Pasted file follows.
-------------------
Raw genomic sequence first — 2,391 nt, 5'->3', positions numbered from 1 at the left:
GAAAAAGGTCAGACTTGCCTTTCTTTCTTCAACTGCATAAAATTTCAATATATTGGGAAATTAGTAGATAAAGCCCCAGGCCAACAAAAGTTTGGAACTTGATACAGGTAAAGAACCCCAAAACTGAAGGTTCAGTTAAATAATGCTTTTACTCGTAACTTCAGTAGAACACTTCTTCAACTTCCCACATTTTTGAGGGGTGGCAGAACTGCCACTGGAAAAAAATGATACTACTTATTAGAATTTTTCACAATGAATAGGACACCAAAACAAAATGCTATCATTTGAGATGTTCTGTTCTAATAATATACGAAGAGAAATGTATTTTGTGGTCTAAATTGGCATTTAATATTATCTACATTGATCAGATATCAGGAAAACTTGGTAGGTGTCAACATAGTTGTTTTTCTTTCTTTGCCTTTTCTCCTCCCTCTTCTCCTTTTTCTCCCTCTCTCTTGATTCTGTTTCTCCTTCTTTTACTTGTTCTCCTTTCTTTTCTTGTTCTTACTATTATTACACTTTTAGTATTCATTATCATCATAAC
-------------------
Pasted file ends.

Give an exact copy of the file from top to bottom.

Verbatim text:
Raw genomic sequence first — 2,391 nt, 5'->3', positions numbered from 1 at the left:
GAAAAAGGTCAGACTTGCCTTTCTTTCTTCAACTGCATAAAATTTCAATATATTGGGAAATTAGTAGATAAAGCCCCAGGCCAACAAAAGTTTGGAACTTGATACAGGTAAAGAACCCCAAAACTGAAGGTTCAGTTAAATAATGCTTTTACTCGTAACTTCAGTAGAACACTTCTTCAACTTCCCACATTTTTGAGGGGTGGCAGAACTGCCACTGGAAAAAAATGATACTACTTATTAGAATTTTTCACAATGAATAGGACACCAAAACAAAATGCTATCATTTGAGATGTTCTGTTCTAATAATATACGAAGAGAAATGTATTTTGTGGTCTAAATTGGCATTTAATATTATCTACATTGATCAGATATCAGGAAAACTTGGTAGGTGTCAACATAGTTGTTTTTCTTTCTTTGCCTTTTCTCCTCCCTCTTCTCCTTTTTCTCCCTCTCTCTTGATTCTGTTTCTCCTTCTTTTACTTGTTCTCCTTTCTTTTCTTGTTCTTACTATTATTACACTTTTAGTATTCATTATCATCATAAC